Personal Narrative: Gloria's Nail Salon

497 Words2 Pages
Later that day, with this sermon thumping through my mind, I went to Gloria’s Nail Salon in Alston because my sister had sent me a Groupon for my birthday. I had never been there before but acted like I knew what I was doing—like I always kept up with these things. Once in the salon, I sat in a big, leather chair in the middle of the room and sunk my feet into a small tub of hot water. When I looked around the room, I had never been so aware of myself. I was the only white person in the salon. This had never happened to me and my cloudy, white mind wouldn’t shut up. You don’t belong here. They don’t want you here. You better leave. But teenagers sat in the back of the room under hairdryers, unconcerned with the white girl who sat in…show more content…
My pale, dry hands were held by hers—dark and smooth—the entire time. The differences were so apparent. Yet, she didn’t stop singing to the music, didn’t treat me any differently than the rest of the black woman who were more like her and less like me. An hour later, she finished painting my nails a dark blue and helped me put back on my sneakers incase I smudged her work. I handed her a few dollars for a tip before I made my way out and was prepared for the woman to give me a look, a kind warning: Do us a favor and don’t cross that invisible line again. Except she took the cash, shoved it in her pocket, smiled, and said, See you next time. She turned, started cleaning off the table, humming along to the music once again. See you next time, I said and decided I would go back as I walked out the door. I could sit amongst a different crowd and not have to worry about who I was and who they were because they silently gave permission even through they never received it when the roles were reversed. I held my hands out as I walked down the block to my car and looked at the dark blue against my white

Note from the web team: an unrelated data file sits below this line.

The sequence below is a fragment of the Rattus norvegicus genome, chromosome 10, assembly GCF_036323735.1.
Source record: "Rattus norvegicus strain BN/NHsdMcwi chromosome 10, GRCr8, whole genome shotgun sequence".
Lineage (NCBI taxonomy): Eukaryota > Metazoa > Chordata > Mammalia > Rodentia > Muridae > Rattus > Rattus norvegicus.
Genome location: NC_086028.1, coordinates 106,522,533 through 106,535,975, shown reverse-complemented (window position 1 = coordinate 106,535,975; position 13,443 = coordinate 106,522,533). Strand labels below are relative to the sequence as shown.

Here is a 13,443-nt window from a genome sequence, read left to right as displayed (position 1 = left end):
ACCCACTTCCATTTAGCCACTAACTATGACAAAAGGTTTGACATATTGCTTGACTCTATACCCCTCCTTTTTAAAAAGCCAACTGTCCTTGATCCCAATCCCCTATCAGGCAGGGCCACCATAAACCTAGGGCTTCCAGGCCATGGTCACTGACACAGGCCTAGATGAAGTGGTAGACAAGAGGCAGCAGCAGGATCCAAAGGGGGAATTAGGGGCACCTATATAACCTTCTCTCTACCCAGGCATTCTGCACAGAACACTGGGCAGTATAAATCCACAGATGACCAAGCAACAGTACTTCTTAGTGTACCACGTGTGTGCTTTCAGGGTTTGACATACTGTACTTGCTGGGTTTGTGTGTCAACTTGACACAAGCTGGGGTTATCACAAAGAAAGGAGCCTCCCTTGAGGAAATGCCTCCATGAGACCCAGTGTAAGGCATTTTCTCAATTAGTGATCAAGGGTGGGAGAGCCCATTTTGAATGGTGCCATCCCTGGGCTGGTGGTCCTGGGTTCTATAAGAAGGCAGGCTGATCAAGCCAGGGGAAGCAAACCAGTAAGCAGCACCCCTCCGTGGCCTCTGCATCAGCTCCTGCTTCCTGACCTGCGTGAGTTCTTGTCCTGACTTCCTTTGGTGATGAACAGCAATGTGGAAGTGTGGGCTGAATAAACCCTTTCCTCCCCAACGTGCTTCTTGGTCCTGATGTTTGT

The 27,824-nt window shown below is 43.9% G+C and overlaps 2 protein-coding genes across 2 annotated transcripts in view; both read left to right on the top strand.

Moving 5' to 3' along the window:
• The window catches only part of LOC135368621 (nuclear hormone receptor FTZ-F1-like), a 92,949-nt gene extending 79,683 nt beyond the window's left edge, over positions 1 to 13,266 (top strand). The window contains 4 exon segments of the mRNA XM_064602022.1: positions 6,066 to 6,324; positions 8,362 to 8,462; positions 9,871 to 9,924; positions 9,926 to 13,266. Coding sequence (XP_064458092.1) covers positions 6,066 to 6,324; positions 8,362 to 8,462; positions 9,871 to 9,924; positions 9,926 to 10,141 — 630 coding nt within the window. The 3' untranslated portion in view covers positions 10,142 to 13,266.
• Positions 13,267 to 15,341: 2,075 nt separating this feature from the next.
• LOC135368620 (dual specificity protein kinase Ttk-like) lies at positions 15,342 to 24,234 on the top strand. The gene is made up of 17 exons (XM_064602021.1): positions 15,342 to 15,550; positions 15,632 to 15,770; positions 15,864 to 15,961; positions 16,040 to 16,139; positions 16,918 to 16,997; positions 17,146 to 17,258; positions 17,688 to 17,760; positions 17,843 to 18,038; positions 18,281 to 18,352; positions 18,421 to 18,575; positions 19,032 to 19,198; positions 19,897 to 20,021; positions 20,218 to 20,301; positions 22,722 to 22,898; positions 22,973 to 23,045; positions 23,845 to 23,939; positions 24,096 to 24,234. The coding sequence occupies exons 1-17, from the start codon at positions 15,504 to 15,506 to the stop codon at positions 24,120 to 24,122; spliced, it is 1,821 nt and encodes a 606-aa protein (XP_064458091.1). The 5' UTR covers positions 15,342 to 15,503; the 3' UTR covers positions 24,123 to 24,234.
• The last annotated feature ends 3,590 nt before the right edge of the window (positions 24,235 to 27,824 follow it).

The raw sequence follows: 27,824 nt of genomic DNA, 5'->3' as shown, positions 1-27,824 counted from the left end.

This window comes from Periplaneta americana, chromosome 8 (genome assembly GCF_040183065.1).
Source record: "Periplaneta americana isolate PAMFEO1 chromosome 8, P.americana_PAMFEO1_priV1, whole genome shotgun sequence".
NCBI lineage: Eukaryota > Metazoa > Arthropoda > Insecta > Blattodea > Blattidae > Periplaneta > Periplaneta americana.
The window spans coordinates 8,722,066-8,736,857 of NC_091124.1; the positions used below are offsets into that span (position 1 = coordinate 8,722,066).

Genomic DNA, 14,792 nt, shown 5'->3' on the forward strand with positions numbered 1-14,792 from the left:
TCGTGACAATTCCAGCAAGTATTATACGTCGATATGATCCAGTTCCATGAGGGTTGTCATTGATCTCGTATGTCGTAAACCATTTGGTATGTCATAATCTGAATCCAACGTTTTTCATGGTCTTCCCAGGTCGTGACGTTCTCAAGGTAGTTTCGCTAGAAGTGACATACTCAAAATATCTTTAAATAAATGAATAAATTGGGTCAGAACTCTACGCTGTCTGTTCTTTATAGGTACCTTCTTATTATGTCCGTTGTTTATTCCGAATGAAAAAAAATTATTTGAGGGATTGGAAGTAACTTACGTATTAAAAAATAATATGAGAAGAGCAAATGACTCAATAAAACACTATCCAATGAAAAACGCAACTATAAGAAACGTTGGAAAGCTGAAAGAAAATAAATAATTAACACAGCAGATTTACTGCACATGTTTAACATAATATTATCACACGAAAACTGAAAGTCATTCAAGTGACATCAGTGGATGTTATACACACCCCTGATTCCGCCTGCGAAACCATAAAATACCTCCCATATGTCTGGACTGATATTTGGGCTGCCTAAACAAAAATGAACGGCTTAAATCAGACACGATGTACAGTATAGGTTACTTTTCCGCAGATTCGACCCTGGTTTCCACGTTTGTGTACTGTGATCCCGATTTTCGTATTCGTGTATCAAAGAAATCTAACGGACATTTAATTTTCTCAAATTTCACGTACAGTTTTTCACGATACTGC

Open Document